Using stolen data, cyber-criminals have accesses past tax returns for more than 100,000 people. How did they do it? They gained access to IRS records through an application on the IRS website. The IRS sent the criminals about $50 million in refunds before it detected the fraud.
Cybercrime related to falsified tax claims is a growing challenge for the IRS. In 2013, the IRS paid $5.8 billion in fraudulent refunds.
"We're confident that these are not amateurs," John Koskinen, the IRS commissioner, told the New York Times. "These actually are organized crime syndicates that not only we but everybody in the financial industry are dealing with." It is not clear if the criminals were working from inside the US or outside.
The cyber-criminals completed a multistep authentication process to request tax information. To get through the authentication process, they used social security numbers, birth dates, and addresses.
The "Get Transcript" application on the IRS website has been temporary suspended while the IRS investigates the breach. Taxpayers can still access old tax record by mail.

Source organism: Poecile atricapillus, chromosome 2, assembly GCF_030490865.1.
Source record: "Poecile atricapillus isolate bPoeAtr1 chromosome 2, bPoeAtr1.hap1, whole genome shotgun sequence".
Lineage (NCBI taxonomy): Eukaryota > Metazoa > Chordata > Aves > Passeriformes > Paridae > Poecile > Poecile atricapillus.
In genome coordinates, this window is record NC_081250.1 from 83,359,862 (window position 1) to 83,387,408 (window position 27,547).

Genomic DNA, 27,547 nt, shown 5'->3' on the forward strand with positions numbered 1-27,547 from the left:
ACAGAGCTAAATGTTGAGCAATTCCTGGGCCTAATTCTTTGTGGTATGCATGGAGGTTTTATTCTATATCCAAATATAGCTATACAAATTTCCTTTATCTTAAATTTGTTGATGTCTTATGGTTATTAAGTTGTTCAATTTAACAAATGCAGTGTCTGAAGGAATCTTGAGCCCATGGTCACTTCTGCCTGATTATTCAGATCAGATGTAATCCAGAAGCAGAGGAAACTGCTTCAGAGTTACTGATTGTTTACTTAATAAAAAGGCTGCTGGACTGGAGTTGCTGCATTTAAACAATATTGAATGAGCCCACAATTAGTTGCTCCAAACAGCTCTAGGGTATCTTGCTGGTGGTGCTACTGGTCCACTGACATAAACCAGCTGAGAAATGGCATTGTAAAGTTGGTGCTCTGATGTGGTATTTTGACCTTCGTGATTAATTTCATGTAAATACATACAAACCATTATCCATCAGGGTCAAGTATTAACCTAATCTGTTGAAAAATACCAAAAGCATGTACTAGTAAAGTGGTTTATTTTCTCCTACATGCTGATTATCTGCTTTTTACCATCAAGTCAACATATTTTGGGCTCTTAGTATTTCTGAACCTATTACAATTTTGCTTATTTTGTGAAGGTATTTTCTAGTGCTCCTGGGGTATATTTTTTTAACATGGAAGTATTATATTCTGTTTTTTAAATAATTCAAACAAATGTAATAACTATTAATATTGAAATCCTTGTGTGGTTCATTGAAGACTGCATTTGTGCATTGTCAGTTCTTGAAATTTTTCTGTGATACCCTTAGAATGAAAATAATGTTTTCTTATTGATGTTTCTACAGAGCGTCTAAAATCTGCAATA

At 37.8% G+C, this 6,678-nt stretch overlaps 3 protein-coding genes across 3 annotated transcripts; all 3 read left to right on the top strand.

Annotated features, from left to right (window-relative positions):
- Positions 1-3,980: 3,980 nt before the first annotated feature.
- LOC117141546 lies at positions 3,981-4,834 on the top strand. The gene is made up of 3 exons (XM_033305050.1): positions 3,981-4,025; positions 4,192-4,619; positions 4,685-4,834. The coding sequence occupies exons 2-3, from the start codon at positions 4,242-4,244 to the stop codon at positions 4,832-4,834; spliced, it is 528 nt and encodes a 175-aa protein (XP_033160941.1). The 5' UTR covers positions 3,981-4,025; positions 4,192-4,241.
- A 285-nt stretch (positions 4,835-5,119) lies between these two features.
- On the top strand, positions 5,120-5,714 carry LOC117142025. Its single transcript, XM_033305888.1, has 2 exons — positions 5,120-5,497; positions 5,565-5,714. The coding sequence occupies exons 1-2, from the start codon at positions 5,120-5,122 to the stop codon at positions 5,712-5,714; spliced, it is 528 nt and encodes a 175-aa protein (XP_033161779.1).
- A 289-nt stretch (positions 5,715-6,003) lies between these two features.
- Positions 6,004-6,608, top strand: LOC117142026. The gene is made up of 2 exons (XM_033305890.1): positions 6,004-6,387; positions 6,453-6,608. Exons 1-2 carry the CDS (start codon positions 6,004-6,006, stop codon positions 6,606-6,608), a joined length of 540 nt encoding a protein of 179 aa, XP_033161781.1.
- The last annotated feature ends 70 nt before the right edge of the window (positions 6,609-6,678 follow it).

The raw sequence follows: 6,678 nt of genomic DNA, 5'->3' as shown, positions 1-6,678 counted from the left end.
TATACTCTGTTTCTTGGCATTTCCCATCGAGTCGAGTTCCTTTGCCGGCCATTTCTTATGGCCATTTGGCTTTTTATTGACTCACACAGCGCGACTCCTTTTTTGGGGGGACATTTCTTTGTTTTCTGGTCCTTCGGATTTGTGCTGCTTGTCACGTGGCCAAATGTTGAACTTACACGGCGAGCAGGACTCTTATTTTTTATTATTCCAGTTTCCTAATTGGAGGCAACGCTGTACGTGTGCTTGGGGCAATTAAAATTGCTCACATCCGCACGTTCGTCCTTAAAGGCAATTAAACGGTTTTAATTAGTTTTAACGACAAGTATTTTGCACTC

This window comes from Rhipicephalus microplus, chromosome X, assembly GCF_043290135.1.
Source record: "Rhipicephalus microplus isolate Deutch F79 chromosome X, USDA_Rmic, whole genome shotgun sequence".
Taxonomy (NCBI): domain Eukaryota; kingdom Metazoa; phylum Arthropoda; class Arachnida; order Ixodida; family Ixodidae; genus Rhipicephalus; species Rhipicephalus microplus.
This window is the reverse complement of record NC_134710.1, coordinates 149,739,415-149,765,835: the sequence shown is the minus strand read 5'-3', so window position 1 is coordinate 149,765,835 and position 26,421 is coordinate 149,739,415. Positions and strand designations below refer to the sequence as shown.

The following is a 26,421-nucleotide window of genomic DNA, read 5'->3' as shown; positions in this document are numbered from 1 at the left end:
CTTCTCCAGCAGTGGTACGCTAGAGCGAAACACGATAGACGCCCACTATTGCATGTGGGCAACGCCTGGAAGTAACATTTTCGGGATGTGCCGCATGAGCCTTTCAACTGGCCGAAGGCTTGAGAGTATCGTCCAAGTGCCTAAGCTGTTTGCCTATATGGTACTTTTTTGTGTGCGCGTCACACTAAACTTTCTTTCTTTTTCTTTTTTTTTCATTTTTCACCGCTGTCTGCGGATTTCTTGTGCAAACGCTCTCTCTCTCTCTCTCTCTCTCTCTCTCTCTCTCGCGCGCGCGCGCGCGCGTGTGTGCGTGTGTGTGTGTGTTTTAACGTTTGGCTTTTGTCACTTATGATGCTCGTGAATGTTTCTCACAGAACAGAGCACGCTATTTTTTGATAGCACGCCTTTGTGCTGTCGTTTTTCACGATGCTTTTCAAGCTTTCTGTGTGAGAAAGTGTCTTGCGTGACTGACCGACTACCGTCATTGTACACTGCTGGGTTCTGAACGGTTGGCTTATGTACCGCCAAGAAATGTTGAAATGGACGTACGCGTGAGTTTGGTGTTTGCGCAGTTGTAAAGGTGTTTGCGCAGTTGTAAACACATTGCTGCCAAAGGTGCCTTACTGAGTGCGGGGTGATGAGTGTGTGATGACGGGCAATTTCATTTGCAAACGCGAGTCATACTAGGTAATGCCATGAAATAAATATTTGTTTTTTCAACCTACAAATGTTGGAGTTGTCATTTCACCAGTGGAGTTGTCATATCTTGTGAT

The IRS has sent letters to those whose accounts have been compromised by the recent breach and is offering free credit monitoring.
What can an average person do to protect themselves? Some experts feel that it is a losing battle.
"Your information has already been out there for years, available to anyone who wants to pay a couple dollars," Brian Krebs, a security blogger, told the New York Times.
Others suggest a few strategies to make things a little harder for cybercriminals:
1. Turn on multifactor authentication.
2. Change your passwords again.
3. Forget about security questions. They are easy for hackers to guess. Use alternative passwords instead.
4. Monitor your credit.
5. Freeze your credit if you think your identity may have been compromised.